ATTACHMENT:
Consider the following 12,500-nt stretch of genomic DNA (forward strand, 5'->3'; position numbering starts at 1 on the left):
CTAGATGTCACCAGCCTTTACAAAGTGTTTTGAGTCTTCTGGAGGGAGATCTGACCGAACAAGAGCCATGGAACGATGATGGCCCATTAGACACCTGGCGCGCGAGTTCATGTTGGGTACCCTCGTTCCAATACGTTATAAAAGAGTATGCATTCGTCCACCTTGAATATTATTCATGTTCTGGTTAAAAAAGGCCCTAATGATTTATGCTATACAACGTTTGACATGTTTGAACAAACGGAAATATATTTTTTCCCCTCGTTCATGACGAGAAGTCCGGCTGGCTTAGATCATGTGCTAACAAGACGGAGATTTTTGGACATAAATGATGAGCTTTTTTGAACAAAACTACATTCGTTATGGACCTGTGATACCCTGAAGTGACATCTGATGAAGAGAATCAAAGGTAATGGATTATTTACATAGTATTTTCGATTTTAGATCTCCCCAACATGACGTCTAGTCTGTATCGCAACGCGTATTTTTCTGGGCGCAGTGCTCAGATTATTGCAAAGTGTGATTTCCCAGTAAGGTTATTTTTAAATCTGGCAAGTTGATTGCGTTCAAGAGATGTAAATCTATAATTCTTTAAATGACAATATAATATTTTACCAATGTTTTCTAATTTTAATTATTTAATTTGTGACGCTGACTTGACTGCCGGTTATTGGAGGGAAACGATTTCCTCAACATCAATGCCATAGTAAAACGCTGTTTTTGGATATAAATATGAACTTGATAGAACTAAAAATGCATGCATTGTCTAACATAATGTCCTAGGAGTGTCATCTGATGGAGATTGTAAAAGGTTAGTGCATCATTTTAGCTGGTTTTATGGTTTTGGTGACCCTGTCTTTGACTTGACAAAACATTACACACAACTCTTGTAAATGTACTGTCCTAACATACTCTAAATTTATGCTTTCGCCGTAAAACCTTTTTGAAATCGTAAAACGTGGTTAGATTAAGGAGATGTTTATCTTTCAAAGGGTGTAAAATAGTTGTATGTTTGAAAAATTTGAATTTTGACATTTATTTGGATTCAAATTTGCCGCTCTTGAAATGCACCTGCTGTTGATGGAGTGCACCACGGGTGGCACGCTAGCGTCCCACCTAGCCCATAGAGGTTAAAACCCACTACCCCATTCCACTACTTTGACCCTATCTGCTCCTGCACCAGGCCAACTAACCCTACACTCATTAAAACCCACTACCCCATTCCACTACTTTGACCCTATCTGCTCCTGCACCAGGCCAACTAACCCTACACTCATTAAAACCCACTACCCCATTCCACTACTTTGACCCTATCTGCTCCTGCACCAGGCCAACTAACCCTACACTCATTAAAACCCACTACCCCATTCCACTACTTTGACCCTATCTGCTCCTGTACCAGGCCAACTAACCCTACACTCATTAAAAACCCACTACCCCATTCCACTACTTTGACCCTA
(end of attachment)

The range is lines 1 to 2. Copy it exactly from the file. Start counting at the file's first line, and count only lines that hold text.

Consider the following 12,500-nt stretch of genomic DNA (forward strand, 5'->3'; position numbering starts at 1 on the left):
CTAGATGTCACCAGCCTTTACAAAGTGTTTTGAGTCTTCTGGAGGGAGATCTGACCGAACAAGAGCCATGGAACGATGATGGCCCATTAGACACCTGGCGCGCGAGTTCATGTTGGGTACCCTCGTTCCAATACGTTATAAAAGAGTATGCATTCGTCCACCTTGAATATTATTCATGTTCTGGTTAAAAAAGGCCCTAATGATTTATGCTATACAACGTTTGACATGTTTGAACAAACGGAAATATATTTTTTCCCCTCGTTCATGACGAGAAGTCCGGCTGGCTTAGATCATGTGCTAACAAGACGGAGATTTTTGGACATAAATGATGAGCTTTTTTGAACAAAACTACATTCGTTATGGACCTGTGATACCCTGAAGTGACATCTGATGAAGAGAATCAAAGGTAATGGATTATTTACATAGTATTTTCGATTTTAGATCTCCCCAACATGACGTCTAGTCTGTATCGCAACGCGTATTTTTCTGGGCGCAGTGCTCAGATTATTGCAAAGTGTGATTTCCCAGTAAGGTTATTTTTAAATCTGGCAAGTTGATTGCGTTCAAGAGATGTAAATCTATAATTCTTTAAATGACAATATAATATTTTACCAATGTTTTCTAATTTTAATTATTTAATTTGTGACGCTGACTTGACTGCCGGTTATTGGAGGGAAACGATTTCCTCAACATCAATGCCATAGTAAAACGCTGTTTTTGGATATAAATATGAACTTGATAGAACTAAAAATGCATGCATTGTCTAACATAATGTCCTAGGAGTGTCATCTGATGGAGATTGTAAAAGGTTAGTGCATCATTTTAGCTGGTTTTATGGTTTTGGTGACCCTGTCTTTGACTTGACAAAACATTACACACAACTCTTGTAAATGTACTGTCCTAACATACTCTAAATTTATGCTTTCGCCGTAAAACCTTTTTGAAATCGTAAAACGTGGTTAGATTAAGGAGATGTTTATCTTTCAAAGGGTGTAAAATAGTTGTATGTTTGAAAAATTTGAATTTTGACATTTATTTGGATTCAAATTTGCCGCTCTTGAAATGCACCTGCTGTTGATGGAGTGCACCACGGGTGGCACGCTAGCGTCCCACCTAGCCCATAGAGGTTAAAACCCACTACCCCATTCCACTACTTTGACCCTATCTGCTCCTGCACCAGGCCAACTAACCCTACACTCATTAAAACCCACTACCCCATTCCACTACTTTGACCCTATCTGCTCCTGCACCAGGCCAACTAACCCTACACTCATTAAAACCCACTACCCCATTCCACTACTTTGACCCTATCTGCTCCTGCACCAGGCCAACTAACCCTACACTCATTAAAACCCACTACCCCATTCCACTACTTTGACCCTATCTGCTCCTGTACCAGGCCAACTAACCCTACACTCATTAAAAACCCACTACCCCATTCCACTACTTTGACCCTA